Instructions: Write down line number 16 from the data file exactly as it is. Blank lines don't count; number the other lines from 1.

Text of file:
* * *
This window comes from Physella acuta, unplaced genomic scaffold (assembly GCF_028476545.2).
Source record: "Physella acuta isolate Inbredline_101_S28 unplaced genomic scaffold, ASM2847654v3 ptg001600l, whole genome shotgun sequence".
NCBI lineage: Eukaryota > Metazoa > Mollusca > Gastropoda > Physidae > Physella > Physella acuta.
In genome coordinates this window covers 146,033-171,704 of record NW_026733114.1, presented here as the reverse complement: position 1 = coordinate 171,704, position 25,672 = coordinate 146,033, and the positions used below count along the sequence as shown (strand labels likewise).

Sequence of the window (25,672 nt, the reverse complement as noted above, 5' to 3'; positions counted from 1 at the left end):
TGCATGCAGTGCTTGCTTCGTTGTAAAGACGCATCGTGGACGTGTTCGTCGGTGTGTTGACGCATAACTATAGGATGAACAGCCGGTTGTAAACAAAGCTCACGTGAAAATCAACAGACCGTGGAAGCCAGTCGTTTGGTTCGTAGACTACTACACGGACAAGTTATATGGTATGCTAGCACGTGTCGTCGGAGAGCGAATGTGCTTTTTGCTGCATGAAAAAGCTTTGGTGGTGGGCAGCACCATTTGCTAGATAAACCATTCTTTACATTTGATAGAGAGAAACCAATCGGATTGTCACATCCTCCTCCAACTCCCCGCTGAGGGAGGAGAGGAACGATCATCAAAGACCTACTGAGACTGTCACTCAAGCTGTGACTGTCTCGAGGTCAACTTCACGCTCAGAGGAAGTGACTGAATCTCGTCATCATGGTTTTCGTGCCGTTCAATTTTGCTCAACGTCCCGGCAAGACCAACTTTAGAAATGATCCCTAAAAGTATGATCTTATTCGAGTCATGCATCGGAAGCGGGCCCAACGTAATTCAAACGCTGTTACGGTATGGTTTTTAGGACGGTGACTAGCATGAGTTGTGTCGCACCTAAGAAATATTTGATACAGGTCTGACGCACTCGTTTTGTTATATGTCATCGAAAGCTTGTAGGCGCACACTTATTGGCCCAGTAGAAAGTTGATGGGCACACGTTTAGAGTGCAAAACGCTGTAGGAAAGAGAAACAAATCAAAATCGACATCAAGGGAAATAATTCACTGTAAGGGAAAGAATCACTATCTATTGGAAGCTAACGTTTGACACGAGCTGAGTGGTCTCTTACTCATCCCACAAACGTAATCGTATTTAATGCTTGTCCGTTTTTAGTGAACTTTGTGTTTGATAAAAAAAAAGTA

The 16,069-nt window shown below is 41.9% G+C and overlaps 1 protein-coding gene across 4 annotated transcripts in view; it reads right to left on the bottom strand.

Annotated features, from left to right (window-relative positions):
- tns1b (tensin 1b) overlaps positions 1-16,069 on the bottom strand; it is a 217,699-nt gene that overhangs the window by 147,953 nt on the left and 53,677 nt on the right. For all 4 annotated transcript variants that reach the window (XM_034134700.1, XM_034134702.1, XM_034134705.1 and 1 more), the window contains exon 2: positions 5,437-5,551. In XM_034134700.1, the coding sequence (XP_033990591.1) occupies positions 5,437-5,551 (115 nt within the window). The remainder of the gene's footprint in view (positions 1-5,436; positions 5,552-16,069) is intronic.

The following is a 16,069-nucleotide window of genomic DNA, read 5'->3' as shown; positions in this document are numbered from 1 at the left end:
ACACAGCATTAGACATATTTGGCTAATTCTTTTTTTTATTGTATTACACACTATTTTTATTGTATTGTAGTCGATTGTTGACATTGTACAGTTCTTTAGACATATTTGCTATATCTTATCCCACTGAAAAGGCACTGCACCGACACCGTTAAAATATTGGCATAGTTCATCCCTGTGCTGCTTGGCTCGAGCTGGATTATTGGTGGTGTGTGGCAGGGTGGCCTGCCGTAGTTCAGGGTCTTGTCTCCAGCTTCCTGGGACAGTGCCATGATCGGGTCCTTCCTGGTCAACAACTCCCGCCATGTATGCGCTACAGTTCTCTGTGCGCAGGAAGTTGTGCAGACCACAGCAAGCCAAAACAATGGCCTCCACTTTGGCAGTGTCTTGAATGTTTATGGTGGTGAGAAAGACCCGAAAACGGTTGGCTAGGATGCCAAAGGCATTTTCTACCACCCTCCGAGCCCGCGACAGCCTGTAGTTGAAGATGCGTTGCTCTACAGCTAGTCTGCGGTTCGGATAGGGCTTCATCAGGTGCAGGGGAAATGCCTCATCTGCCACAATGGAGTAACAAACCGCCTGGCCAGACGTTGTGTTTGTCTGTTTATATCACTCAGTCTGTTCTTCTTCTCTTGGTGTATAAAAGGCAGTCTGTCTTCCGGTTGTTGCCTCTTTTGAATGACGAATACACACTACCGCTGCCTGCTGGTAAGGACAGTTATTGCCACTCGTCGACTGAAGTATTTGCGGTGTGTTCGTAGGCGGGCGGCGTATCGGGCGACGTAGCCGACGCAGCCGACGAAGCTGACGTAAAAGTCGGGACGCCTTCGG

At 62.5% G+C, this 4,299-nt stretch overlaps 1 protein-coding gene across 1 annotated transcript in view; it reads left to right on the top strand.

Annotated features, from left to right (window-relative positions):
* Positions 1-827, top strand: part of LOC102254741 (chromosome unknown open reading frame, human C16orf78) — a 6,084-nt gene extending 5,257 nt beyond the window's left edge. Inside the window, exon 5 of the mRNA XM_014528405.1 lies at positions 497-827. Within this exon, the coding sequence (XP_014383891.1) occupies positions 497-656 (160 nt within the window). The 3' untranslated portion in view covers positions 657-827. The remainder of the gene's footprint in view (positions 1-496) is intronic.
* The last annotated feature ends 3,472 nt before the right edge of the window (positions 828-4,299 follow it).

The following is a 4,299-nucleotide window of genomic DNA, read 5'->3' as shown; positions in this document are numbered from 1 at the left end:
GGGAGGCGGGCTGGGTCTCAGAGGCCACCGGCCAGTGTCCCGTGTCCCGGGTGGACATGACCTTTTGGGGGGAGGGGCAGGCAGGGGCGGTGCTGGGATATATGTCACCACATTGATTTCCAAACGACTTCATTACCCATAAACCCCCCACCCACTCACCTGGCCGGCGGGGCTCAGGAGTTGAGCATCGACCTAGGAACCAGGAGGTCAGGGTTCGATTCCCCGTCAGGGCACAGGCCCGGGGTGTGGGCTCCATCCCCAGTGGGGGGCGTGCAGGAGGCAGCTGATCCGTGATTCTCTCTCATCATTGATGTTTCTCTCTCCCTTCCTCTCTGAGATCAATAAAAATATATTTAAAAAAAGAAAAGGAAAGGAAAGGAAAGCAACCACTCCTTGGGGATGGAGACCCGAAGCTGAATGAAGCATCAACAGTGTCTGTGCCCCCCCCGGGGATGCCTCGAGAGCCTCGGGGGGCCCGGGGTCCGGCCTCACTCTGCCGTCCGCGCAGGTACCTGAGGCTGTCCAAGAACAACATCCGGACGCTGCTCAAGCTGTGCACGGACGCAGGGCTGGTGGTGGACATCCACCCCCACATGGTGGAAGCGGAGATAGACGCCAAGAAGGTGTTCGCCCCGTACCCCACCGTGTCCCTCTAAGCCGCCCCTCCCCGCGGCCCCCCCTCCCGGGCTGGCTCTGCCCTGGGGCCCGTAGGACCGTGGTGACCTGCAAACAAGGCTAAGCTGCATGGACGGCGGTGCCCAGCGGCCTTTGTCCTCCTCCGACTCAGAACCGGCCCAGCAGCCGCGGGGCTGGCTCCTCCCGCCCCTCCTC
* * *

The following is a 4,299-nucleotide window of genomic DNA, read 5'->3' as shown; positions in this document are numbered from 1 at the left end: